Christians from eastern China's Zhejiang Province are making thousands of small crosses and painting them red, as a way to protest against the local government's sometimes violent campaign to tear down crosses from a growing number of Christian churches.
An anonymous follower told Radio Free Asia that the small crosses will be used "to hang at home, to carry around, or [to hang] in cars." He added they hope to "'let the crosses be everywhere," and to "express their simple belief as Christians."
According to the Financial Times, there are about 100 million Christians in China.
That makes them over 7% of the total population of the world's most populous nation. Meanwhile the ruling Communist Party only has 86.6 million official members in comparison — meaning Christianity has already a bigger membership pool than Communism in China.
This has led to the surge in cross construction that's mostly taking place in Wenzhou, a coastal city known as the “Jerusalem of the East” for its number of churches.
Wenzhou church groups estimate more than 1.2 million people, at least 10% of the city population, attend Protestant congregations regularly.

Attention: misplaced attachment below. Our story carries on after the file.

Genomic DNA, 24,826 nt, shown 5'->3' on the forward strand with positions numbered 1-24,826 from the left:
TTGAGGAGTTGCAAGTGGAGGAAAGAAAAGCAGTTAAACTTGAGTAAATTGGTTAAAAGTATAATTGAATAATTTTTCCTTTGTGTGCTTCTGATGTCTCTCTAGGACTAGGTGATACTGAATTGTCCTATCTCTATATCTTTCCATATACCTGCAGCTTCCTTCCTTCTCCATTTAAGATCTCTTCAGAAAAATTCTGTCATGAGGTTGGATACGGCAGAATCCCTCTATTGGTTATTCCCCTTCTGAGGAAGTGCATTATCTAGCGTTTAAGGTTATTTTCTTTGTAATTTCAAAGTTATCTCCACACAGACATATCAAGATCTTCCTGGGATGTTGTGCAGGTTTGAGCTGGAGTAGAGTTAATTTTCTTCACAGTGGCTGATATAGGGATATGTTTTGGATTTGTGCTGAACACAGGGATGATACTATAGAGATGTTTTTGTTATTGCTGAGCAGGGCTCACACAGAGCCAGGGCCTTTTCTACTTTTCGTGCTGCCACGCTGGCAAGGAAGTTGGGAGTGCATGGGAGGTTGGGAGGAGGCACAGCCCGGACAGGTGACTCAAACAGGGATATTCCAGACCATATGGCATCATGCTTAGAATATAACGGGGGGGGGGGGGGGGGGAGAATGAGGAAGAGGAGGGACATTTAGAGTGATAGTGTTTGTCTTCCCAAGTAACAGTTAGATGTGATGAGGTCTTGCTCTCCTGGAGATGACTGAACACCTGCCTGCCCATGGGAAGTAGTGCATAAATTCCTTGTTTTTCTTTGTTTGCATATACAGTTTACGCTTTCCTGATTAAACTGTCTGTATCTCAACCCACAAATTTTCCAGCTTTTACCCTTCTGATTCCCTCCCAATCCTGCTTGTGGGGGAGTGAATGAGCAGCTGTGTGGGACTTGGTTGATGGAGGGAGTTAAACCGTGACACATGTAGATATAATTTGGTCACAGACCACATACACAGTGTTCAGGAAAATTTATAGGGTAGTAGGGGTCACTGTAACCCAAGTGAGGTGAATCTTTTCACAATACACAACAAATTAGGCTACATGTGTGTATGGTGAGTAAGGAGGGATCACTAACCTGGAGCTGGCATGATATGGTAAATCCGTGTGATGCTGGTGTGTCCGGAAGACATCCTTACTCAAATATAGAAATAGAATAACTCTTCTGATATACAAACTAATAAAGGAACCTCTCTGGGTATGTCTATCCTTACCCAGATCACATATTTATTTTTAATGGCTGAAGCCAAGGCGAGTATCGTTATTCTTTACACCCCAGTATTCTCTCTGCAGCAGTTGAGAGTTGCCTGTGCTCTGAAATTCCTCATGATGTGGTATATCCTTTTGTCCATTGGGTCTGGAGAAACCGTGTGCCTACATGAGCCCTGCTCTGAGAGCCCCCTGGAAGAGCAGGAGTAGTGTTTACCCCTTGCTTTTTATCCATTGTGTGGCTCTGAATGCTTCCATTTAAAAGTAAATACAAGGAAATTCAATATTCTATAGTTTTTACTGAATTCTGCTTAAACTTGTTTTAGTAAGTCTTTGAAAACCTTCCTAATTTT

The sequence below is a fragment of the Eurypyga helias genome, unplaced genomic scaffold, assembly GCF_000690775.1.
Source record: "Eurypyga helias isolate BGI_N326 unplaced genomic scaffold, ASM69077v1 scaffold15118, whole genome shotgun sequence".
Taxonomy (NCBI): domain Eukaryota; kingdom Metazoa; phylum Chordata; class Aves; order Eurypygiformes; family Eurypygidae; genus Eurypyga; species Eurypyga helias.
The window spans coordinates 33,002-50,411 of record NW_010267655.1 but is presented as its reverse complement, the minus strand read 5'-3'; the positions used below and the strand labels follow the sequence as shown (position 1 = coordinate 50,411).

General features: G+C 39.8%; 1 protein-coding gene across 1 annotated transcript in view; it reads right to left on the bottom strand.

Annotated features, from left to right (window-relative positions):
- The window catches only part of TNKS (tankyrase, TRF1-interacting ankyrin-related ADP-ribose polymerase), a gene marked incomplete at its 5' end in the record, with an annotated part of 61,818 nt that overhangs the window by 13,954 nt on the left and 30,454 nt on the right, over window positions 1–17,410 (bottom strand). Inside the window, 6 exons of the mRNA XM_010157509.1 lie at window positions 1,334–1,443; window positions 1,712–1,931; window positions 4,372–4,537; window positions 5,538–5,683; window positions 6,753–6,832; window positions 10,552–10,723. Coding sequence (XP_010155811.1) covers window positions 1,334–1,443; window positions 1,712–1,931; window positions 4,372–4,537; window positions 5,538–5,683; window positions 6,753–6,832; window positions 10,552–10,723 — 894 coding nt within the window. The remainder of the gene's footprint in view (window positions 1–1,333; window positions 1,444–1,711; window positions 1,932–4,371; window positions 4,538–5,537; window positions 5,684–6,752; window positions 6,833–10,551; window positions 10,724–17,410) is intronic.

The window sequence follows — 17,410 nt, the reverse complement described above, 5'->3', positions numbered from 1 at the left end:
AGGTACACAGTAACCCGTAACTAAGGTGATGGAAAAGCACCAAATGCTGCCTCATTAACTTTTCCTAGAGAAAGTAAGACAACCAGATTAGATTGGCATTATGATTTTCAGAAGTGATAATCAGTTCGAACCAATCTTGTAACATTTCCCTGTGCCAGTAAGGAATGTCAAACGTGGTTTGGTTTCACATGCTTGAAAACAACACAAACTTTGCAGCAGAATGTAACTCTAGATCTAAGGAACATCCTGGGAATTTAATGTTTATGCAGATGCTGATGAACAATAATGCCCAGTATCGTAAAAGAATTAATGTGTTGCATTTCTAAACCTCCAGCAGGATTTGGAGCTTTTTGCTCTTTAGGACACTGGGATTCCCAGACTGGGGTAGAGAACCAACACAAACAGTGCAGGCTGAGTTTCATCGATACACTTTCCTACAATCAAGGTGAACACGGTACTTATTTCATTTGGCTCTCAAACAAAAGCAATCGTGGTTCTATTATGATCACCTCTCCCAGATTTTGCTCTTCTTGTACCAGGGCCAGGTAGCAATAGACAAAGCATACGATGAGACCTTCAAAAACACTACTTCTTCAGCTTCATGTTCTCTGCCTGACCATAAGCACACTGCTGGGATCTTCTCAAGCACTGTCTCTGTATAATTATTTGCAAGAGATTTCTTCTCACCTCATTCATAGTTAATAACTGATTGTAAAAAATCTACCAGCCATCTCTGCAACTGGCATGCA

Guo Baosheng — a religion analyst with China Aid Association, a Christian non-profit group that promotes religious freedom in China — has taken to calling the campaign the "Cross Movement."
The movement isn't isolated to Wenzhou. Red crosses are also being displayed in Taizhou, another city in Zhejiang Province where Christianity is booming. Authorities removed the cross at the top of Puqingtang Church on Monday.
According to Radio Free China, a cross was set on fire while being torn down on July 21 in Taizhou. Activists say that all the crosses on 54 churches in the Yuhuan area of the city will be torn down by the end of July.
In one government document, the Zhejiang campaign uses tactful language to refer to the campaign against churches it has carried out since 2013.
The document refers to "Three Rectifications and One Demolition" — the rectifications (or "corrections") are performed on buildings referred to as "old residential neighborhoods, old industrial areas and villages inside cities" and the demolition is of "illegal buildings."
Even crosses from churches over 100 years old are among the government's targets. Some churches have been demolished entirely.
More than 260 church groups from all over China have taken part in a "fasting rally," in which churches will be fasting in turn, each for 24 hours, until the end of the crackdown on churches.
Local worshipers are doing all they can to protect their faith. But when faced with the well-equipped law enforcement, all they can do is to cover the crosses with their bodies.
This 85-year-old man was photographed sitting on the top of a Wenzhou church, embracing the stone cross on top for its protection.
Beimeng Fu is a BuzzFeed News World Reporter covering China and is based in New York.
Contact Beimeng Fu at firstname.lastname@example.org.
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